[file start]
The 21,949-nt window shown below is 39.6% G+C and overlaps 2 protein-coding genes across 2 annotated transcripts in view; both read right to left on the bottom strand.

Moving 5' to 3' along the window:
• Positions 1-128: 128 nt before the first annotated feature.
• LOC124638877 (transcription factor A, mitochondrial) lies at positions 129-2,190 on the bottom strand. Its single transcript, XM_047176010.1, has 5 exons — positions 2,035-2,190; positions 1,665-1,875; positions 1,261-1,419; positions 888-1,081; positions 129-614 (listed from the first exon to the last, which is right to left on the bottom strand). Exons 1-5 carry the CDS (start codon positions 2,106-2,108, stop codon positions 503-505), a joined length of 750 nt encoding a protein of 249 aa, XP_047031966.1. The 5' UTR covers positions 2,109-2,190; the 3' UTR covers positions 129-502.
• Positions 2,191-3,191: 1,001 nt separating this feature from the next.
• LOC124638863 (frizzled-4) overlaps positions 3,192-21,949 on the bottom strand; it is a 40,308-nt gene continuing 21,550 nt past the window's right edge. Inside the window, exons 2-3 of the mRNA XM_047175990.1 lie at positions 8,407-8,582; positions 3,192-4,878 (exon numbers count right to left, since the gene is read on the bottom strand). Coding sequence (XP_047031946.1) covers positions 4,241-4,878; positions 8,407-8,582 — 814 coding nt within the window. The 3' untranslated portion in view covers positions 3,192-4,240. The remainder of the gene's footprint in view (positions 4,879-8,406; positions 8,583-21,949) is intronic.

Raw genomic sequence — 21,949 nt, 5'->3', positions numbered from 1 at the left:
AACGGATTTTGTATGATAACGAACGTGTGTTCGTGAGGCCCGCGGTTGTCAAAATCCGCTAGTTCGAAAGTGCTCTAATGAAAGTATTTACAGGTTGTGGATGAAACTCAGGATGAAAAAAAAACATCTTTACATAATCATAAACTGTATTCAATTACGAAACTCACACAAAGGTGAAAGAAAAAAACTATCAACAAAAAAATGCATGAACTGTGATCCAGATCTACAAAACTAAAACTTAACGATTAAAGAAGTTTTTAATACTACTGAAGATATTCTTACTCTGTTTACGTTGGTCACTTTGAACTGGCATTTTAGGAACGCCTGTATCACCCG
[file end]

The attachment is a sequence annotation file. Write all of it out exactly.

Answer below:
The 21,949-nt window shown below is 39.6% G+C and overlaps 2 protein-coding genes across 2 annotated transcripts in view; both read right to left on the bottom strand.

Moving 5' to 3' along the window:
• Positions 1-128: 128 nt before the first annotated feature.
• LOC124638877 (transcription factor A, mitochondrial) lies at positions 129-2,190 on the bottom strand. Its single transcript, XM_047176010.1, has 5 exons — positions 2,035-2,190; positions 1,665-1,875; positions 1,261-1,419; positions 888-1,081; positions 129-614 (listed from the first exon to the last, which is right to left on the bottom strand). Exons 1-5 carry the CDS (start codon positions 2,106-2,108, stop codon positions 503-505), a joined length of 750 nt encoding a protein of 249 aa, XP_047031966.1. The 5' UTR covers positions 2,109-2,190; the 3' UTR covers positions 129-502.
• Positions 2,191-3,191: 1,001 nt separating this feature from the next.
• LOC124638863 (frizzled-4) overlaps positions 3,192-21,949 on the bottom strand; it is a 40,308-nt gene continuing 21,550 nt past the window's right edge. Inside the window, exons 2-3 of the mRNA XM_047175990.1 lie at positions 8,407-8,582; positions 3,192-4,878 (exon numbers count right to left, since the gene is read on the bottom strand). Coding sequence (XP_047031946.1) covers positions 4,241-4,878; positions 8,407-8,582 — 814 coding nt within the window. The 3' untranslated portion in view covers positions 3,192-4,240. The remainder of the gene's footprint in view (positions 4,879-8,406; positions 8,583-21,949) is intronic.

Raw genomic sequence — 21,949 nt, 5'->3', positions numbered from 1 at the left:
AACGGATTTTGTATGATAACGAACGTGTGTTCGTGAGGCCCGCGGTTGTCAAAATCCGCTAGTTCGAAAGTGCTCTAATGAAAGTATTTACAGGTTGTGGATGAAACTCAGGATGAAAAAAAAACATCTTTACATAATCATAAACTGTATTCAATTACGAAACTCACACAAAGGTGAAAGAAAAAAACTATCAACAAAAAAATGCATGAACTGTGATCCAGATCTACAAAACTAAAACTTAACGATTAAAGAAGTTTTTAATACTACTGAAGATATTCTTACTCTGTTTACGTTGGTCACTTTGAACTGGCATTTTAGGAACGCCTGTATCACCCG